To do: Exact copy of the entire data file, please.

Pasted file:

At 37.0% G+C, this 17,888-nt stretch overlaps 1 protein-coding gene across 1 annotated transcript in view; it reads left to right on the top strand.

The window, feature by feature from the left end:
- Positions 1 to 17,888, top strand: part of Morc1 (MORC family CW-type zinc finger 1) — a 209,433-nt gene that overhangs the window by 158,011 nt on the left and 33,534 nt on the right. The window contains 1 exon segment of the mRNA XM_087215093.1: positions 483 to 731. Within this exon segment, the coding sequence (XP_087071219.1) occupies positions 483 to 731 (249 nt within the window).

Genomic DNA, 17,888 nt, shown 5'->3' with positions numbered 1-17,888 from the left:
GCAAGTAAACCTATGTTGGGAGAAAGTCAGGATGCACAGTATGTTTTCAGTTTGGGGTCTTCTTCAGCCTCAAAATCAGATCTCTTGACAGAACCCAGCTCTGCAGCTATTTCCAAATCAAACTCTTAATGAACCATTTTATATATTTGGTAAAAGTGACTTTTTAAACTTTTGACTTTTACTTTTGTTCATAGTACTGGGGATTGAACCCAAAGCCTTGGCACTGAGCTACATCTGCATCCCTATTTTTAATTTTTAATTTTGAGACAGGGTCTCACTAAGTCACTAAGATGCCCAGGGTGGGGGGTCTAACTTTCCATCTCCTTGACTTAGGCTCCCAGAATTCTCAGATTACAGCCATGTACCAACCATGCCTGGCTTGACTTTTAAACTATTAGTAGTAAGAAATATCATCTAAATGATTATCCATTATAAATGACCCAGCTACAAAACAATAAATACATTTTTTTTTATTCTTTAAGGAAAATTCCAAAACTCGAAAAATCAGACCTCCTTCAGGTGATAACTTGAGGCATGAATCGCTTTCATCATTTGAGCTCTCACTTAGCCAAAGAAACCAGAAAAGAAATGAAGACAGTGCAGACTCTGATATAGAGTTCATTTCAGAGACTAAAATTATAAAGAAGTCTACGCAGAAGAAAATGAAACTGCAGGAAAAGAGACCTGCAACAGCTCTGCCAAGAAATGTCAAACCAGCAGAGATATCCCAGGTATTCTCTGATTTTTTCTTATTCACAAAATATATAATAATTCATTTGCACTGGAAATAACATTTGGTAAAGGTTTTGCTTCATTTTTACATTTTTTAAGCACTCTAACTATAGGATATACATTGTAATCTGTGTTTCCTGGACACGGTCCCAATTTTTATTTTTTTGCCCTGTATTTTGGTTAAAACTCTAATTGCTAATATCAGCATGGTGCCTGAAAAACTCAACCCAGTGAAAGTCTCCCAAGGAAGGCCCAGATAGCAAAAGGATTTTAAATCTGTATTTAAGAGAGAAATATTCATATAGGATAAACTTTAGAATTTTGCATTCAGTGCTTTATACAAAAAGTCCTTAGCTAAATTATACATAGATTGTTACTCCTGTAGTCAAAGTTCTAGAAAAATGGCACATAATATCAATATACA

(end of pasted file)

At 37.0% G+C, this 17,888-nt stretch overlaps 1 protein-coding gene across 1 annotated transcript in view; it reads left to right on the top strand.

The window, feature by feature from the left end:
- Positions 1 to 17,888, top strand: part of Morc1 (MORC family CW-type zinc finger 1) — a 209,433-nt gene that overhangs the window by 158,011 nt on the left and 33,534 nt on the right. The window contains 1 exon segment of the mRNA XM_087215093.1: positions 483 to 731. Within this exon segment, the coding sequence (XP_087071219.1) occupies positions 483 to 731 (249 nt within the window).

Genomic DNA, 17,888 nt, shown 5'->3' with positions numbered 1-17,888 from the left:
GCAAGTAAACCTATGTTGGGAGAAAGTCAGGATGCACAGTATGTTTTCAGTTTGGGGTCTTCTTCAGCCTCAAAATCAGATCTCTTGACAGAACCCAGCTCTGCAGCTATTTCCAAATCAAACTCTTAATGAACCATTTTATATATTTGGTAAAAGTGACTTTTTAAACTTTTGACTTTTACTTTTGTTCATAGTACTGGGGATTGAACCCAAAGCCTTGGCACTGAGCTACATCTGCATCCCTATTTTTAATTTTTAATTTTGAGACAGGGTCTCACTAAGTCACTAAGATGCCCAGGGTGGGGGGTCTAACTTTCCATCTCCTTGACTTAGGCTCCCAGAATTCTCAGATTACAGCCATGTACCAACCATGCCTGGCTTGACTTTTAAACTATTAGTAGTAAGAAATATCATCTAAATGATTATCCATTATAAATGACCCAGCTACAAAACAATAAATACATTTTTTTTTATTCTTTAAGGAAAATTCCAAAACTCGAAAAATCAGACCTCCTTCAGGTGATAACTTGAGGCATGAATCGCTTTCATCATTTGAGCTCTCACTTAGCCAAAGAAACCAGAAAAGAAATGAAGACAGTGCAGACTCTGATATAGAGTTCATTTCAGAGACTAAAATTATAAAGAAGTCTACGCAGAAGAAAATGAAACTGCAGGAAAAGAGACCTGCAACAGCTCTGCCAAGAAATGTCAAACCAGCAGAGATATCCCAGGTATTCTCTGATTTTTTCTTATTCACAAAATATATAATAATTCATTTGCACTGGAAATAACATTTGGTAAAGGTTTTGCTTCATTTTTACATTTTTTAAGCACTCTAACTATAGGATATACATTGTAATCTGTGTTTCCTGGACACGGTCCCAATTTTTATTTTTTTGCCCTGTATTTTGGTTAAAACTCTAATTGCTAATATCAGCATGGTGCCTGAAAAACTCAACCCAGTGAAAGTCTCCCAAGGAAGGCCCAGATAGCAAAAGGATTTTAAATCTGTATTTAAGAGAGAAATATTCATATAGGATAAACTTTAGAATTTTGCATTCAGTGCTTTATACAAAAAGTCCTTAGCTAAATTATACATAGATTGTTACTCCTGTAGTCAAAGTTCTAGAAAAATGGCACATAATATCAATATACA